Housing provision in Chinese cities has experienced many changes since 1979 when the country embarked on major economic reform. During the late 1980s and the 1990s many publicly owned houses were sold to their existing tenants or other public sector employees. Large numbers of new houses were built by commercial property developers for the emerging urban housing market. As a result, new patterns of residents have emerged. Housing areas of different standards for different social groups became a dominant feature of large Chinese cities at the end of the 1990s. Will the urban poor benefit from these changes and what is their housing situation like under the reformed system? This paper addresses these questions by examining the nature of the emerging urban poor and their accessibility to housing. It involves an assessment of the implications of recent housing reform policies for the disadvantaged groups. The paper identifies two major groups of urban poor in Chinese cities: The poor among the official urban residents and the poor rural to urban migrants. It concludes that while housing problems of the official urban poor have been recognised, there is no formal policy in relation to housing provision for the unofficial poor.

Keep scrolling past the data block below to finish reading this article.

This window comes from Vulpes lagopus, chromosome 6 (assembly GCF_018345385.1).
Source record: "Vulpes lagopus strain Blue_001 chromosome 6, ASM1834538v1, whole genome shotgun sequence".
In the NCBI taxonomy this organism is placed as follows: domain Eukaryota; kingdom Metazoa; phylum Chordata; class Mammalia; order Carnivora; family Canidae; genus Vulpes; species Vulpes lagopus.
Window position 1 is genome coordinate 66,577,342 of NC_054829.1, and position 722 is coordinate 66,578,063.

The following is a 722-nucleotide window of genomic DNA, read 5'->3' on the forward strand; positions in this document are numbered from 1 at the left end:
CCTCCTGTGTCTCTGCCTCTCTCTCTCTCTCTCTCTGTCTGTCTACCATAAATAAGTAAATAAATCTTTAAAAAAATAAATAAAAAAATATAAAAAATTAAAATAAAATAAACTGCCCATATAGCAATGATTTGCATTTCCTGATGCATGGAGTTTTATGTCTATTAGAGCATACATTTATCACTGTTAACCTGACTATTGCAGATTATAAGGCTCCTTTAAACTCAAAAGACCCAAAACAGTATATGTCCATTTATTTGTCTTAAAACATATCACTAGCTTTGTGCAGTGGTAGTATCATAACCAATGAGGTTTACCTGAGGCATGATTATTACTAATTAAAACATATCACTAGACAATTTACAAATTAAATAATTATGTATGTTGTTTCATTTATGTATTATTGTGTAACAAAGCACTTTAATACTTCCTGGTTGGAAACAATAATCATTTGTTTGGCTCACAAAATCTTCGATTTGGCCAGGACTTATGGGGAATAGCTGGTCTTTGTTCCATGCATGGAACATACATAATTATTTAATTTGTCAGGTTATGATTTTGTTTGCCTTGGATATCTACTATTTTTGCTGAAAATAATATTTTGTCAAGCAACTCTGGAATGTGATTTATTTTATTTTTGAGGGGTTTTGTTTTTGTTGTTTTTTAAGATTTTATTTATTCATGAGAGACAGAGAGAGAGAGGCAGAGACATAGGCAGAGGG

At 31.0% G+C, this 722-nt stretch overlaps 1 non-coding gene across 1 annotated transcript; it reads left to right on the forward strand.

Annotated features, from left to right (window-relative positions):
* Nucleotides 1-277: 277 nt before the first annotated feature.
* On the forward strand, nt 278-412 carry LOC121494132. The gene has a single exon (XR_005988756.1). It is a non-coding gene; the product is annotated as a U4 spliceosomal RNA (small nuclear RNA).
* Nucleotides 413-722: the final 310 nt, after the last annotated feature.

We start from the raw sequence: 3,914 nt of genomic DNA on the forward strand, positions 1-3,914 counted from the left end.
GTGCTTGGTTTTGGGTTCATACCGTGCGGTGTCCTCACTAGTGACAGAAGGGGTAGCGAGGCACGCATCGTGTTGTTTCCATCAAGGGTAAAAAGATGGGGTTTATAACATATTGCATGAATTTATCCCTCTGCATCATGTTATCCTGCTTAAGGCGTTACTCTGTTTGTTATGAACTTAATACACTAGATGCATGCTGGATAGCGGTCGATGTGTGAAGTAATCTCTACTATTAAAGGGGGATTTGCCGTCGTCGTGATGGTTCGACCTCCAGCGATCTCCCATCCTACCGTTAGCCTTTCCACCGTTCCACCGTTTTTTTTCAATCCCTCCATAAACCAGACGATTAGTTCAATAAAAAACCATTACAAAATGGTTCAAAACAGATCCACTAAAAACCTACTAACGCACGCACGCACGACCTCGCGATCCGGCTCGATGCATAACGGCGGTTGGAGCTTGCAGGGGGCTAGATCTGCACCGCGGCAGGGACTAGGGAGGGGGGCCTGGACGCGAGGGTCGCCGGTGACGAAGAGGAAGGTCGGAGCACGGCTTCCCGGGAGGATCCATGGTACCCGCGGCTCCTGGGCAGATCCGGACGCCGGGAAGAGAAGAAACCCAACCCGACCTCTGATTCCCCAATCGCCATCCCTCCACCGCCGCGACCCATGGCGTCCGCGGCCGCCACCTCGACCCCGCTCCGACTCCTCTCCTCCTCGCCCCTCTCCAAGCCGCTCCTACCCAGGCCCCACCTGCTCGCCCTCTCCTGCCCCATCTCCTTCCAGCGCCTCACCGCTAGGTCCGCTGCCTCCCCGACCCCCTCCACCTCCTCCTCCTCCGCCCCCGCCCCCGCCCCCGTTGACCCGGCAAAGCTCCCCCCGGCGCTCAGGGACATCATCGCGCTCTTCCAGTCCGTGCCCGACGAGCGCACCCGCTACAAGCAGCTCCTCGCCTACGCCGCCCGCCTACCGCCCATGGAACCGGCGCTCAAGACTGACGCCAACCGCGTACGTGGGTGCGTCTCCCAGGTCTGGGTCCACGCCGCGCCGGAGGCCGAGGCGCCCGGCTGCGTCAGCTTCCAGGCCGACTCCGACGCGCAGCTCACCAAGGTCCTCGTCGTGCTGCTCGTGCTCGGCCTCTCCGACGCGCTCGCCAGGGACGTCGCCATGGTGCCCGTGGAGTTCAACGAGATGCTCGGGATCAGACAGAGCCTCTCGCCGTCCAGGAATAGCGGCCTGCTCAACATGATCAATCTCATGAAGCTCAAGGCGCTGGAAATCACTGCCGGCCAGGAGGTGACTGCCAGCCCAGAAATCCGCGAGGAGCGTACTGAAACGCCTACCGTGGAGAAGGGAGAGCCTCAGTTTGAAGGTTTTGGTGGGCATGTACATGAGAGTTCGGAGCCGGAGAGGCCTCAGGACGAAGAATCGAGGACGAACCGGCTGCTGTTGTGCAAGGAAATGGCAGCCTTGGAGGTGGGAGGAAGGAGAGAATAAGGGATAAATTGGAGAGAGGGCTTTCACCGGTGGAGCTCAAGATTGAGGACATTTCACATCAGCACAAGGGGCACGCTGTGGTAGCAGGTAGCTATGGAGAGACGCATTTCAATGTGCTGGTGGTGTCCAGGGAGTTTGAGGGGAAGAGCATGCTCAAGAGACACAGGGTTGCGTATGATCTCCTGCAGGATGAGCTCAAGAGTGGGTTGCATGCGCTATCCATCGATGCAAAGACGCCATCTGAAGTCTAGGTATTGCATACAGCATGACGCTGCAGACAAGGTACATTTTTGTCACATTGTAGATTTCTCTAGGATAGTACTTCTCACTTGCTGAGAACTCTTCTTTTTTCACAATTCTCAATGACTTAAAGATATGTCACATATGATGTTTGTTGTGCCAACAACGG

|Number of pages||20|
|Publication status||Published - 2000|